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# Sparse sketches with small inversion bias

*Proceedings of Thirty Fourth Conference on Learning Theory*, PMLR 134:1467-1510, 2021.

#### Abstract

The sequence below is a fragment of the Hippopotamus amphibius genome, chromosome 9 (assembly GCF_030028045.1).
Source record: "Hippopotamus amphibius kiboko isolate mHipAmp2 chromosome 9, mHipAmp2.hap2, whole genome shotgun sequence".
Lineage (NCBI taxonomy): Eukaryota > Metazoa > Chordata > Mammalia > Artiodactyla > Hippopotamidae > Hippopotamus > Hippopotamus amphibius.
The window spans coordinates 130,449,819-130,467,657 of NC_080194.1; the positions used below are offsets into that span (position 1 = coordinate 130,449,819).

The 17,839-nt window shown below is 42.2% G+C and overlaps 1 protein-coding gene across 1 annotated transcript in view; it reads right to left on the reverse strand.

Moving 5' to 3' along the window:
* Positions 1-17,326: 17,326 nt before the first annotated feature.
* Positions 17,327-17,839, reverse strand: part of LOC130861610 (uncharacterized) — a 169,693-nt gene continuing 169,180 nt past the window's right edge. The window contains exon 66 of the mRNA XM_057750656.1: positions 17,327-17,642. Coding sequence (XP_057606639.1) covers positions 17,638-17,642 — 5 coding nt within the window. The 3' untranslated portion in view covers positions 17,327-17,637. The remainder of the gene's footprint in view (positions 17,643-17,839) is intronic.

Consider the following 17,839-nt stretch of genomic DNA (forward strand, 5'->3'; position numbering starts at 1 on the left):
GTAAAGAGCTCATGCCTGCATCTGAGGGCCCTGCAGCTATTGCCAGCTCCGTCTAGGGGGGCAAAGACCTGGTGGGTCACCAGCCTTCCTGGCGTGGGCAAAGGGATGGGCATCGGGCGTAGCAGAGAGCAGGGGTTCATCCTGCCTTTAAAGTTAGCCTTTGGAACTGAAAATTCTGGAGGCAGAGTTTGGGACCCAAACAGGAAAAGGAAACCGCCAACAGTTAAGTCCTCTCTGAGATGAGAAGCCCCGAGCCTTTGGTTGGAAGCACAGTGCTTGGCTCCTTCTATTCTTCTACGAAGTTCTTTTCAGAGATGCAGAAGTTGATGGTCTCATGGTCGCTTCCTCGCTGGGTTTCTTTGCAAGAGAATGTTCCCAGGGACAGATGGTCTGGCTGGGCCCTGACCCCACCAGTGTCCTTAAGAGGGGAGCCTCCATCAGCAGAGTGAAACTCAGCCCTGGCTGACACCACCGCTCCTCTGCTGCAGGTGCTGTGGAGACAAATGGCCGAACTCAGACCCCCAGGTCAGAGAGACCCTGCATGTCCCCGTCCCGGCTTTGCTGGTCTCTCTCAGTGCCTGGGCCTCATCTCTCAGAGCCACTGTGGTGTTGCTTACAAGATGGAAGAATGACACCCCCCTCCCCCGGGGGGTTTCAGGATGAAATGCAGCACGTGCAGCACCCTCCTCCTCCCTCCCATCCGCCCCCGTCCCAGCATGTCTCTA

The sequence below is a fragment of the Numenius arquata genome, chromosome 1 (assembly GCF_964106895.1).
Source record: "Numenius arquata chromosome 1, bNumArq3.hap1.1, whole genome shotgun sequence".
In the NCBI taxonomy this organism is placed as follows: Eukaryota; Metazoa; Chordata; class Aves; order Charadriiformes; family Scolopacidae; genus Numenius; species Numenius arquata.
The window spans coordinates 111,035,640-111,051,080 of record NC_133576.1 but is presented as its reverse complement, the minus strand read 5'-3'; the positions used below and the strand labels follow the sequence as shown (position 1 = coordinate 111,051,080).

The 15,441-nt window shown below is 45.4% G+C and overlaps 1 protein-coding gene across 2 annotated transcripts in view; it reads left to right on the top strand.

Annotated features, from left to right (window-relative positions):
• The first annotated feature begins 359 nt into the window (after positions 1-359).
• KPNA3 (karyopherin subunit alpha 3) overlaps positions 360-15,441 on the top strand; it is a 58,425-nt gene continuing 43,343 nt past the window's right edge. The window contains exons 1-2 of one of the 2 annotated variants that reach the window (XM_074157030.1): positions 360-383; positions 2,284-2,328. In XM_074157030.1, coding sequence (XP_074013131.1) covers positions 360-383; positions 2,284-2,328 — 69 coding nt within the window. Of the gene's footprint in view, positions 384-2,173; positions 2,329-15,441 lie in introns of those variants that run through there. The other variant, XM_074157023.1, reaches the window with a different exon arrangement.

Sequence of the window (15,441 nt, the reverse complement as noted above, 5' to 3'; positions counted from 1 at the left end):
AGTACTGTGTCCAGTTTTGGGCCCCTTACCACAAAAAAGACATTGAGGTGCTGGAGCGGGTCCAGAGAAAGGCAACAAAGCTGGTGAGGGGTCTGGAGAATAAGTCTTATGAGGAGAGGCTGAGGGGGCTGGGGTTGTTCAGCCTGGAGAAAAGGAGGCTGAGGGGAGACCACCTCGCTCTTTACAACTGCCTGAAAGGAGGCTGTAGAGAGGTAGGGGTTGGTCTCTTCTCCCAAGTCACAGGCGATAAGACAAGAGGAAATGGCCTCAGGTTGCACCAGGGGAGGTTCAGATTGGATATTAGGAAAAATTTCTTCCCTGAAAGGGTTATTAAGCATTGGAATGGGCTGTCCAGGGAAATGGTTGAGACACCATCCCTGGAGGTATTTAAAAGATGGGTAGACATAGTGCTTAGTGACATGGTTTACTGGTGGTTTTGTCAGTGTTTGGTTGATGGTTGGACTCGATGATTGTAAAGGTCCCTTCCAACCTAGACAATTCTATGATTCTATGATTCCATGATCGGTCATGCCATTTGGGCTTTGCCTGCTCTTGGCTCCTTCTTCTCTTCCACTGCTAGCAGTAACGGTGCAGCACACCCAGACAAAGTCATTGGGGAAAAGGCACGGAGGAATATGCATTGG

For a tall $n\times d$ matrix $A$ and a random $m\times n$ sketching matrix $S$, the sketched estimate of the inverse covariance matrix $(A^\top A)^{-1}$ is typically biased: $E[(\tilde A^\top\tilde A)^{-1}]\ne(A^\top A)^{-1}$, where $\tilde A=SA$. This phenomenon, which we call inversion bias, arises, e.g., in statistics and distributed optimization, when averaging multiple independently constructed estimates of quantities that depend on the inverse covariance. We develop a framework for analyzing inversion bias, based on our proposed concept of an $(\epsilon,\delta)$-unbiased estimator for random matrices. We show that when the sketching matrix $S$ is dense and has i.i.d. sub-gaussian entries, then after simple rescaling, the estimator $(\frac m{m-d}\tilde A^\top\tilde A)^{-1}$ is $(\epsilon,\delta)$-unbiased for $(A^\top A)^{-1}$ with a sketch of size $m=O(d+\sqrt d/\epsilon)$. This implies that for $m=O(d)$, the inversion bias of this estimator is $O(1/\sqrt d)$, which is much smaller than the $\Theta(1)$ approximation error obtained as a consequence of the subspace embedding guarantee for sub-gaussian sketches. We then propose a new sketching technique, called LEverage Score Sparsified (LESS) embeddings, which uses ideas from both data-oblivious sparse embeddings as well as data-aware leverage-based row sampling methods, to get $\epsilon$ inversion bias for sketch size $m=O(d\log d+\sqrt d/\epsilon)$ in time $O(\text{nnz}(A)\log n+md^2)$, where nnz is the number of non-zeros. The key techniques enabling our analysis include an extension of a classical inequality of Bai and Silverstein for random quadratic forms, which we call the Restricted Bai-Silverstein inequality; and anti-concentration of the Binomial distribution via the Paley-Zygmund inequality, which we use to prove a lower bound showing that leverage score sampling sketches generally do not achieve small inversion bias.